Julia Heaberlin's Five Favourite Thrillers
I spent much of my childhood reading the books that I could physically reach on my parents’ floor-to-ceiling shelves. So I was influenced by a lot of yellowed paperbacks on the lower shelves, which is probably a metaphor for my life.
I gobbled up Agatha Christie, Grimm’s Fairy Tales, the Rabbi Small series, Raymond Chandler. My Dad was the mystery fan in my house so there was a macho vibe to the thrillers we owned and, thankfully, he never censored for my gender or my age.
Among many other books, he turned me on to Mario Puzo’s The Godfather, Frederick Forsyth’s The Day of the Jackal, and John Steinbeck’s The Pearl, a thriller about the mystery of human existence. From The Pearl, I learned that parables are not about making something easy to understand but about forcing us to think harder. From Grimm’s Fairy Tales, I learned that an ordinary object can hold as much sinister power as a weapon. For instance, a black-eyed Susan.
Today, I’ve been asked to list five thrillers/mysteries that have influenced me as a writer. Like any good list, it’s fluid. I open every book knowing it has the potential to change me.
Rebecca by Daphne du Maurier: I read this at 15, sitting in the window seat my father built for me. For two days, I was swept into a gothic world far removed from the small Texas town where I grew up. It was the first book that made me certain I wanted to write a mystery of my own. It was also the first book that really showed me how surroundings—the weather, a house, red flowers, the sea—can be as much a character as the people themselves.
The Silence of the Lambs by Thomas Harris: I was lying on a blanket on a patch of lawn outside my house. It was summer. Children were laughing down the street. I was reading, living in Clarice’s skin, and shivering. I jumped at the sound of lawnmowers revving up and the tickle of grass on my hand. What did this masterpiece tell me about the architecture of a great page-turner? Every killer isn’t cardboard. The greatest feminist heroines can tremble. The scariest thrillers raise the emotional stakes on every page. They say something about the heart of darkness.
The Haunting of Hill House by Shirley Jackson: This 1959 psychological thriller and literary classic about four people sent to confront ghostly happenings at an old mansion wiggled onto my favourites’ list about two years ago. A clever friend had suggested it might help me write about the fairy tale house in Black-Eyed Susans. He was right. But it also taught me things about that fine line between our fragile minds and malevolent outside forces—how we cannot always be sure which one is at the wheel.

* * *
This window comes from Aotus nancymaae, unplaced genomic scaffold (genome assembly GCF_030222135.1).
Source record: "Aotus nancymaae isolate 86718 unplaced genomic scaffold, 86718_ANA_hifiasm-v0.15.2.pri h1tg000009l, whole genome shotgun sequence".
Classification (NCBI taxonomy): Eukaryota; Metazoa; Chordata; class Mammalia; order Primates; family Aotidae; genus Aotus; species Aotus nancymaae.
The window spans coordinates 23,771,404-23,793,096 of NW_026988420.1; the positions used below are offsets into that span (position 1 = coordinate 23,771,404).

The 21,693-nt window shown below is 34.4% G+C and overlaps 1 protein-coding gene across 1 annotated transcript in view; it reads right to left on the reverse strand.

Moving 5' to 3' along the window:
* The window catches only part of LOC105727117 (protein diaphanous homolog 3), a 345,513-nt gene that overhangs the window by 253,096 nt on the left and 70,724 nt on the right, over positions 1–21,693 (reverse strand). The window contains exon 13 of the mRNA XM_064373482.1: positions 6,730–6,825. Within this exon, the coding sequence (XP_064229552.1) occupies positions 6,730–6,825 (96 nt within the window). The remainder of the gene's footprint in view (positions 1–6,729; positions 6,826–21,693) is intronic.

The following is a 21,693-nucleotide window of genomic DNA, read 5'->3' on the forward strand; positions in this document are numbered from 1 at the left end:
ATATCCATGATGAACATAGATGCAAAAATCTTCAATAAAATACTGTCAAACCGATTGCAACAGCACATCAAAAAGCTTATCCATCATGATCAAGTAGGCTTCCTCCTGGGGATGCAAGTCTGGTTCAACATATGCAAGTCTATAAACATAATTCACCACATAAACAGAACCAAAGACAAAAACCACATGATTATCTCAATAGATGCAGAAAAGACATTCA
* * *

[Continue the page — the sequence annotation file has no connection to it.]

Sharp Objects by Gillian Flynn: I swallowed this book whole when it came out ten years ago and immediately asked my husband, “Why isn’t this woman famous?” Gone Girl is widely considered Flynn’s greatest book so far, but her debut, about a reporter going home to cover murders in her hometown, is my personal favourite. I loved everything about Sharp Objects—its inky black cover, the intimate writing, the dark and untraditional plot, the fabulous twist at the end, the fact that it was written by a woman. After I read it, I felt the genre had moved forward. I could hear my own voice a little louder.
A Prayer for Owen Meany by John Irving: I couldn’t write a “favourites” list without offering up my favourite first line from my favourite book: “I am doomed to remember a boy with a wrecked voice—not because of his voice, or because he was the smallest person I ever knew, or even because he was the instrument of my mother's death, but because he is the reason I believe in God.” A Prayer for Owen Meany isn’t a thriller. But I want my mysteries and literary classics snuggled up next to each other, like on my parents’ shelves. Sometimes, they are one and the same. All of them are trying to solve riddles. Owen Meany asks, “Why are we put on earth?” There isn’t a bigger mystery than that.